I just posted a comment explaining the Bell/CHSH inequality in the simplest terms I know, which I’ll repost here for convenience:

Look everyone, consider the following game. Two players, Alice and Bob, can agree on a strategy in advance, but from that point forward, are out of communication with each other (and don’t share quantum entanglement or anything like that). After they’re separated, Alice receives a uniformly-random bit A, and Bob receives another uniformly-random bit B (uncorrelated with A). Their joint goal is for Alice to output a bit X, and Bob to output a bit Y, such that

X + Y = AB (mod 2)

or equivalently,

X XOR Y = A AND B.

They want to succeed with the largest possible probability. It’s clear that one strategy they can follow is always to output X=Y=0, in which case they’ll win 75% of the time (namely, in all four of the cases except A=B=1).

Furthermore, by enumerating all of Alice and Bob’s possible pure strategies and then appealing to convexity, one can check that there’s no strategy that lets them win *more* than 75% of the time. In other words, no matter what they do, they lose for one of the four possible (A,B) pairs.

Do you agree with the previous paragraph? If so, then you accept the Bell/CHSH inequality, end of story.

Of all the papers pointing out the errors in Joy Christian’s attempted refutations of the simple arithmetic above, my favorite is Richard Gill’s. Let me quote from Gill’s eloquent conclusion:

There remains a psychological question, why so strong a need is felt by so many researchers to “disprove Bell” in one way or another? At a rough guess, at least one new proposal comes up per year. Many pass by unnoticed, but from time to time one of them attracts some interest and even media attention. Having studied a number of these proposals in depth, I see two main strategies of would-be Bell-deniers.

The first strategy (the strategy, I would guess, in the case in question) is to build elaborate mathematical models of such complexity and exotic nature that the author him or herself is the probably the only person who ever worked through all the details. Somewhere in the midst of the complexity a simple mistake is made, usually resulting from suppression of an important index or variable. There is a hidden and non-local hidden variable.

The second strategy is to simply build elaborate versions of detection loophole models. Sometimes the same proposal can be interpreted in both ways at the same time, since of course either the mistake or the interpretation as a detection loophole model are both interpretations of the reader, not of the writer.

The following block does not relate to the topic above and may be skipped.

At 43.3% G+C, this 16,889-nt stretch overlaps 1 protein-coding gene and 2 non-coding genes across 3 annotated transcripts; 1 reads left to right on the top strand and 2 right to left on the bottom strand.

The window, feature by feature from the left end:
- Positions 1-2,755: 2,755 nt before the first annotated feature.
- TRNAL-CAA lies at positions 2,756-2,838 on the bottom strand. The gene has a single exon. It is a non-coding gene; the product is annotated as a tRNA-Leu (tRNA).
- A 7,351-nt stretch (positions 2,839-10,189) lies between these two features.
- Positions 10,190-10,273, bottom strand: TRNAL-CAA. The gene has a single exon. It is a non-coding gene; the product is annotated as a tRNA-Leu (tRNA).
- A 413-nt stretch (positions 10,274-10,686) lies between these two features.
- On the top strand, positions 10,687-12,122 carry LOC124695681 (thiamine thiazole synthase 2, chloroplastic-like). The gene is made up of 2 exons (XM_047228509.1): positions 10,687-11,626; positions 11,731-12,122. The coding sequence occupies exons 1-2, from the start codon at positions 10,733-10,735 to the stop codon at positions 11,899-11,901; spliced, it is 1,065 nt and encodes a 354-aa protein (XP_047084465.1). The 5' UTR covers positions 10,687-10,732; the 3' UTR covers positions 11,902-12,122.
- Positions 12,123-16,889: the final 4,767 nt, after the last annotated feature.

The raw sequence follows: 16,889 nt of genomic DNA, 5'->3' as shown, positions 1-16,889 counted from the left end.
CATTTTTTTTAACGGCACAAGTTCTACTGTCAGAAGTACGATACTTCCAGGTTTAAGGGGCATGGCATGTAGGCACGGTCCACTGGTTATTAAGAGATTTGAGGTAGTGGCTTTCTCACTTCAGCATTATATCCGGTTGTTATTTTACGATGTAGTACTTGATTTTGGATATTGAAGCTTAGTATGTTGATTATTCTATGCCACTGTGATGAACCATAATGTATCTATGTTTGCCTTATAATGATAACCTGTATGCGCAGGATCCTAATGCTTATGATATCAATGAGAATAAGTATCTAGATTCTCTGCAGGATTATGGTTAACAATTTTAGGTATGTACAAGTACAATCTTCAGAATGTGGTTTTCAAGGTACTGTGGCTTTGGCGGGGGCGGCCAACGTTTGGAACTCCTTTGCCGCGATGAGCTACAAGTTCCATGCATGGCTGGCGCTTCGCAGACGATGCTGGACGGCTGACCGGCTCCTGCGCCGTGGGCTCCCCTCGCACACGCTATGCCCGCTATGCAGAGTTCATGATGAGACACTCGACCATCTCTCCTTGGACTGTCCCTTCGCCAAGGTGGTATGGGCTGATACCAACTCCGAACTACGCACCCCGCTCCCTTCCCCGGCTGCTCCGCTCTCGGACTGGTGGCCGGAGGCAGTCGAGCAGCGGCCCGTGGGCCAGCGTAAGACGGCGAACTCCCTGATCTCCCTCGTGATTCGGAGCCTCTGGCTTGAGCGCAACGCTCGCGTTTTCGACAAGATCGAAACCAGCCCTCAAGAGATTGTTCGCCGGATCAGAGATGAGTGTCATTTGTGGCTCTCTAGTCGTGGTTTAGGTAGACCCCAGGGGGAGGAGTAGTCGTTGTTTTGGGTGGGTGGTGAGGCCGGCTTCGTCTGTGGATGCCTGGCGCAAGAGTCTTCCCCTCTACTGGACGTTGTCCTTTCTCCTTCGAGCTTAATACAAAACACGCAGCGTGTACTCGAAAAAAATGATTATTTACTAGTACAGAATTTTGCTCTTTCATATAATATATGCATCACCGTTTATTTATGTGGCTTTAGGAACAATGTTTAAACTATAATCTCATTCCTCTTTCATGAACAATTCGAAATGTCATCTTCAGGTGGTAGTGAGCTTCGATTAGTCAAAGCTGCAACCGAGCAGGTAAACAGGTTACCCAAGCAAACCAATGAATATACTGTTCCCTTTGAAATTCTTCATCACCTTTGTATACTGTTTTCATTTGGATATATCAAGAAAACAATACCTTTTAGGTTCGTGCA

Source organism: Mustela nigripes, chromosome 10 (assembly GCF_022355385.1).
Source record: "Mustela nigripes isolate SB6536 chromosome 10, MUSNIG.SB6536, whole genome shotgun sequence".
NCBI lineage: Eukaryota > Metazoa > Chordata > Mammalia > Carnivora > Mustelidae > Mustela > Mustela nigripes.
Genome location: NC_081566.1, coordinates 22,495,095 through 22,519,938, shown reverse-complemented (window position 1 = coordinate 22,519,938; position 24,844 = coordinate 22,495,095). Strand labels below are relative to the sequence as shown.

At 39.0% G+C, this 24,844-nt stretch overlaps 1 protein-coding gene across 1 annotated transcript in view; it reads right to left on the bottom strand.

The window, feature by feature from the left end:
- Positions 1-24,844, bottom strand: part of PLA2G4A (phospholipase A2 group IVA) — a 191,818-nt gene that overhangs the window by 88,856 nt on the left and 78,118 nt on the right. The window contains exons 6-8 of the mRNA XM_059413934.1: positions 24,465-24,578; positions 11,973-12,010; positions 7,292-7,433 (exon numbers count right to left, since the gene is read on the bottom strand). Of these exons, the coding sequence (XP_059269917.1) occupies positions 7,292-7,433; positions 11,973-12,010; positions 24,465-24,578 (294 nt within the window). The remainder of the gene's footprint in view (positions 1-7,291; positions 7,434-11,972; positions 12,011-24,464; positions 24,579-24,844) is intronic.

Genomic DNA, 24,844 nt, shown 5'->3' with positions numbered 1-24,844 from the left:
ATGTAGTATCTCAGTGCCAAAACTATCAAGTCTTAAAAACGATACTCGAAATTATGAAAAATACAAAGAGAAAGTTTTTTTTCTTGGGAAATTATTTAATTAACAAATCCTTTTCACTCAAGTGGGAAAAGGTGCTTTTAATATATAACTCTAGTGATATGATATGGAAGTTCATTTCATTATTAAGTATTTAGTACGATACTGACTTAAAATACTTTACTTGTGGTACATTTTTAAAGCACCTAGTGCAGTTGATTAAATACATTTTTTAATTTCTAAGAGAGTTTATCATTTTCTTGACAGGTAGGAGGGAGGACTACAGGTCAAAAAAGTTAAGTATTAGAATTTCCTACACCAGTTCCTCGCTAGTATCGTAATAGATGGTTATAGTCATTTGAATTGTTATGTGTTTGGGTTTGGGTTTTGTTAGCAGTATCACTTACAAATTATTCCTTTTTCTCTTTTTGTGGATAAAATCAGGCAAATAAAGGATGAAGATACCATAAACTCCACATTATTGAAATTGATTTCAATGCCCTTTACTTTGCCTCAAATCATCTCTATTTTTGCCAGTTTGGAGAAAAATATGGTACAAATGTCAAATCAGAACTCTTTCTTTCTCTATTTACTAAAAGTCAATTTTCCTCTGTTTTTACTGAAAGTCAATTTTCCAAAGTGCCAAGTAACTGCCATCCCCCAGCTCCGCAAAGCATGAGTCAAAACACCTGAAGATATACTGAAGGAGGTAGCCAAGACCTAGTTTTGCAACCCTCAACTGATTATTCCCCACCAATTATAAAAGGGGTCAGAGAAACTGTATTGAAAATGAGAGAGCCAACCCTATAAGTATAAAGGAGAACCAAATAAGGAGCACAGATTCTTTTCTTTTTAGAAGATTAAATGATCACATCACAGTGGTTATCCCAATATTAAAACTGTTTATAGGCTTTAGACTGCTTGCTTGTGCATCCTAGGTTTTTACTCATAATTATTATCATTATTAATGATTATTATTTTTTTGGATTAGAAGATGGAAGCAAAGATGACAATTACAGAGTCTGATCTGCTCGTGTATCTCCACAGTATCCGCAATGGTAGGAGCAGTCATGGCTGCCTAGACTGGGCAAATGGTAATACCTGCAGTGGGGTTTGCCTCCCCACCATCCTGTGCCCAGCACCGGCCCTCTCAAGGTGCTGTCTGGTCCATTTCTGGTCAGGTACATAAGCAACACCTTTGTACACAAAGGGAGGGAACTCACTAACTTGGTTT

According to the Anna Karenina principle of evolutionary biology, in order for things to succeed, everything has to go exactly right, while for failure, it suffices if any one of a myriad factors is wrong. Since errors are typically accidental and not recognized, an apparently logical deduction which leads to a manifestly incorrect conclusion does not need to allow a unique diagnosis. If every apparently logical step had been taken with explicit citation of the mathematical rule which was being used, and in a specified context, one could say where the first misstep was taken. But mathematics is almost never written like that, and for good reasons. The writer and the reader, coming from the same scientic community, share a host of “hidden assumptions” which can safely be taken for granted, as long as no self-contradiction occurs. Saying that the error actually occurred in such-and-such an equation at such-and-such a substitution depends on various assumptions.

The author who still believes in his result will therefore claim that the diagnosis is wrong because the wrong context has been assumed.

We can be grateful for Christian that he has had the generosity to write his one page paper with a more or less complete derivation of his key result in a more or less completely explicit context, without distraction from the author’s intended physical interpretation of the mathematics. The mathematics should stand on its own, the interpretation is “free”. My finding is that in this case, the mathematics does not stand on its own.

**Update (5/7):** I can’t think of any better illustration than the comment thread below for my maxim that *computation is clarity*. In other words, if you can’t explain how to simulate your theory on a computer, chances are excellent that the reason is that your theory makes no sense! The following comment of mine expands on this point:

The central concept that I find missing from the comments of David Brown, James Putnam, and Thomas Ray is that of the *sanity check*.

Math and computation are simply the tools of clear thought. For example, if someone tells me that a 4-by-4 array of zorks contains 25 zorks in total, and I respond that 4 times 4 is 16, not 25, I’m not going to be impressed if the person then starts waxing poetic about how much more profound *the physics of zorks* is than my narrow and restricted notions of “arithmetic”. There must be a way to explain the discrepancy even at a purely arithmetical level. If there isn’t, then the zork theory has failed a basic sanity check, and there’s absolutely no reason to study its details further.

Likewise, the fact that Joy can’t explain how to code a computer simulation of (say) his exploding toy ball experiment that would reproduce his predicted Bell/CHSH violation is extremely revealing. This is *also* a sanity check, and it’s one that Joy flunks. Granted, if he were able to explain his model clearly enough for well-intentioned people to understand how to program it on a computer, then almost certainly there would be no need to actually *run* the program! We could probably just calculate what the program did using pencil and paper. Nevertheless, Bram, John Sidles, and others were entirely right to harp on this simulation question, because its real role is as a *sanity check*. If Joy’s ideas are *not* meaningless nonsense, then there’s no reason at all why we shouldn’t be able to simulate his experiment on a computer and get exactly the outcome that he predicts. Until Joy passes this minimal sanity check—which he hasn’t—there’s simply no need to engage in deep ruminations like the ones above about physics or philosophy or Joy’s “Theorema Egregious.”